How to make homemade Kimchi
I have always loved Asian food.
The way the flavours dance together.
They way they explode in your mouth, bounce off your tongue and pinch your cheeks.
The perfect combination of sweet, salty, sour and spice.
A balance that works in perfect harmony and something that's mastered throughout their entire repertoire of dishes.
I honestly believe (just like eating from large bowls) food tastes better with chopsticks. I spent 3 months in Asia last year, 90 days straight of using chopsticks was absolute bliss and a transition I was enthusiastic about. The transition back to the old knife and fork was less than exciting.Kimchi is a traditional fermented Korean side dish.
Made predominantly of vegetables, it has a spicy and slightly sour taste. The main ingredient in the recipe below is cabbage, but it can vary to cucumber and radish too. Fermented foods are important for gut health and offer a range of benefits.
Each fermented food has a different profile of bacteria, so eating a vast range is your best option. Eating fermented foods is the same as taking a probiotic like Inner Health Plus. Only you've made it yourself. How cool is that?
Other fermented foods are: Sauerkraut, yoghurt (plain, not flavoured), kombucha.
There are so many benefits from eating fermented foods like - boosting the immune system, regulating blood sugar, beautifying the skin (yep it helps keep it smooth and clear) and the list goes on.
A few weeks ago I ended up with close to two heads of cabbage in the fridge and I couldn’t bare let them go to waste.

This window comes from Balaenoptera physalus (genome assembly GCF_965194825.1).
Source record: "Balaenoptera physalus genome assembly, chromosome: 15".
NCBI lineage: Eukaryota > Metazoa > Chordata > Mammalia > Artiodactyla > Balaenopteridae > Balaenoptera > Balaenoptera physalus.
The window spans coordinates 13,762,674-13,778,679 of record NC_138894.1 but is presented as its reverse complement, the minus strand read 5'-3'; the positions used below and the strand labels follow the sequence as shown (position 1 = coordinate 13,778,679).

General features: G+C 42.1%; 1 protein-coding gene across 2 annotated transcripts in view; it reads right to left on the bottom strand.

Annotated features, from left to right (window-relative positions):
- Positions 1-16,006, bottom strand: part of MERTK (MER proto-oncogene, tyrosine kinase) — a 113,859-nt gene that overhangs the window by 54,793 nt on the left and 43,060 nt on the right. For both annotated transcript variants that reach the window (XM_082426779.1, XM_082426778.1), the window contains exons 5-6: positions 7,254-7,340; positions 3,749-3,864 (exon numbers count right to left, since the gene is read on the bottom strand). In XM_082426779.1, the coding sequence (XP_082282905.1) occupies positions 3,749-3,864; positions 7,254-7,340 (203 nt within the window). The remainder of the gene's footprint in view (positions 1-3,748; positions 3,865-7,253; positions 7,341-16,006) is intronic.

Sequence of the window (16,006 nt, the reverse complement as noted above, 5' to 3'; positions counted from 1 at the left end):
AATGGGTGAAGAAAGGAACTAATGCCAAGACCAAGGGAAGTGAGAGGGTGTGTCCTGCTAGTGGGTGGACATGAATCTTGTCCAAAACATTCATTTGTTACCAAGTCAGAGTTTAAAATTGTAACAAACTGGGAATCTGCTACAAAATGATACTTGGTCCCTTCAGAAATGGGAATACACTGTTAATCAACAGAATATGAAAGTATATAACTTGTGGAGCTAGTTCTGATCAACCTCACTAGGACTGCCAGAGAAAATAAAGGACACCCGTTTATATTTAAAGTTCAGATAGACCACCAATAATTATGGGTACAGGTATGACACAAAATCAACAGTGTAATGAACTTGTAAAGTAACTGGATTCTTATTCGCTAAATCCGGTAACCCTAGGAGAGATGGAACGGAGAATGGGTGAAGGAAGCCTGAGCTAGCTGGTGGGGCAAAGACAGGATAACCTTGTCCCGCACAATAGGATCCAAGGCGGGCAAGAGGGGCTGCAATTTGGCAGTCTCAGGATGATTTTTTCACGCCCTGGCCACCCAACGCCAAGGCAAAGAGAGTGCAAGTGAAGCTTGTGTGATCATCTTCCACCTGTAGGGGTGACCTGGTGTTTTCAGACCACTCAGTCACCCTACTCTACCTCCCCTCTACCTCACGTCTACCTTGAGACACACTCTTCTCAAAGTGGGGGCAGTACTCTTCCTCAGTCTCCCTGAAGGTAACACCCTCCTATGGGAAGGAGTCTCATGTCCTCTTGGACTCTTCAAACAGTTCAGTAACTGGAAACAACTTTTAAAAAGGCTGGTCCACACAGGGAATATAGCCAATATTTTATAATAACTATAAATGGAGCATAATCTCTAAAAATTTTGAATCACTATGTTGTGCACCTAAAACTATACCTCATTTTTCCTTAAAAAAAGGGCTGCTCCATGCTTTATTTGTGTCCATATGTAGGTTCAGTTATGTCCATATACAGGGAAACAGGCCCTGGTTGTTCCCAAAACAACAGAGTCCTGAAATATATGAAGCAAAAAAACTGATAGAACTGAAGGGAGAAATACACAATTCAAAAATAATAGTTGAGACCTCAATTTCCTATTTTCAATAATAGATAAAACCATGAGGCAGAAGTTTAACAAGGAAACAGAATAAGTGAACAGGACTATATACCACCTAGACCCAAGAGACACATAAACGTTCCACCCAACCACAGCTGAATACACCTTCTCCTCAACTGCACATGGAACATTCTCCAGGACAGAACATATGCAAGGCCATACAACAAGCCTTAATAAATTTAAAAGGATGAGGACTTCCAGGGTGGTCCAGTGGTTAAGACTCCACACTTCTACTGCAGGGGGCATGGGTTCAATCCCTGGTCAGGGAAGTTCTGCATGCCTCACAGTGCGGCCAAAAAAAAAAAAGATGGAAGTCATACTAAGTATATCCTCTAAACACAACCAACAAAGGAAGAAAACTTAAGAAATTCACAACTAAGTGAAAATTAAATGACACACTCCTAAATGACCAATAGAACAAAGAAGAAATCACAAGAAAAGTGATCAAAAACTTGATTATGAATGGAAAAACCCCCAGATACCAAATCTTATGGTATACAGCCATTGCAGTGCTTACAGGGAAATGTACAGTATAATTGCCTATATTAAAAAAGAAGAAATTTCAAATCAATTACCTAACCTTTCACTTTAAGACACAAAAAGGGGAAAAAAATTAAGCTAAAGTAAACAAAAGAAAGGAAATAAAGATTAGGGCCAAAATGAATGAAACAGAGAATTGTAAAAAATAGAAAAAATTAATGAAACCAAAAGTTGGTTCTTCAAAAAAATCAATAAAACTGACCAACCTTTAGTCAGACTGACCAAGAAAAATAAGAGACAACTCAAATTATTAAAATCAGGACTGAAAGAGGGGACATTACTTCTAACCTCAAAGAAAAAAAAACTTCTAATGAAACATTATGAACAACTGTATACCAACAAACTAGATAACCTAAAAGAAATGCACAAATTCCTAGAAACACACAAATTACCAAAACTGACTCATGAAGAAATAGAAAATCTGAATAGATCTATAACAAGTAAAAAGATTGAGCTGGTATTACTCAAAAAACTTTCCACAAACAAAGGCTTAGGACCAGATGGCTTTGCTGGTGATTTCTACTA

One day over a 'cabbage brainstorming session', my friend mentioned she had always wanted to make Sauerkraut. BINGO! I remembered I'd book marked this recipe quite a while ago waiting for cabbage season to begin.
The recipe is from one of my favourite blogs - My New Roots.
If you haven't check it out, I suggest you do... tell her Lunch Lady Lou sent you!
This is an easy recipe but an involved recipe - your hands will get dirty. But the colours and aroma are just too good to not try. Leave a comment below and let me know how your batch turns out.
How to make Kimchi
2 cabbage (1.5 - 2 kg total weight)
1 daikon radish
5 large carrots
1 bunch spring onions (about 7)
70 g fresh ginger
5 cloves garlic
1/3 cup crushed red chili flakes
¼ cup good-quality sea salt
1 large glass jar (approx 3-4 litres)
1 large bowl
knife + cutting board
mortar and pestle
Wash all veggies. Chop cabbage into bite-sized chunks, julienne or grate carrots, daikon, and apple. Slice green onion. Place all vegetables in a very large bowl.
In a mortar and pestle blend ginger, garlic, and chilli until well combined. Add this mixture to the bowl of vegetables along with the salt.
Mix and vigorously massage all ingredients together until the cabbage begins to soften and release fluid. Continue until you have a fair amount of liquid in the bottom of the bowl, about 4-5 minutes. The vegetables at this point should have lost much of their volume. Let the bowl sit out at room temperature for a few hours, massaging once or twice more. Season to taste.
In a large, sterilised jar (or several small ones), pack in the vegetables trying to avoid any air pockets, making sure to leave a few inches of space at the top of the jar for carbon dioxide.
Cover the jar with a loosely with a lid, or make sure to open it periodically to release any pressure that may build up.
Leave the jar on the counter for 2-4 days - I left mine out for all 4 and it tastes delicious. The longer you leave it out the stronger it tastes.You may see bubbles forming in the jar – this is carbon dioxide and totally normal.
Taste the kimchi now and again. Once the flavour is to your liking, seal the jar and place in the fridge. Keeps for several months.
Tip: After removing kimchi from the container to eat, push the remaining back down to keep most of the cabbage submerged in the brine (the liquid). This will help keep it fresh for longer.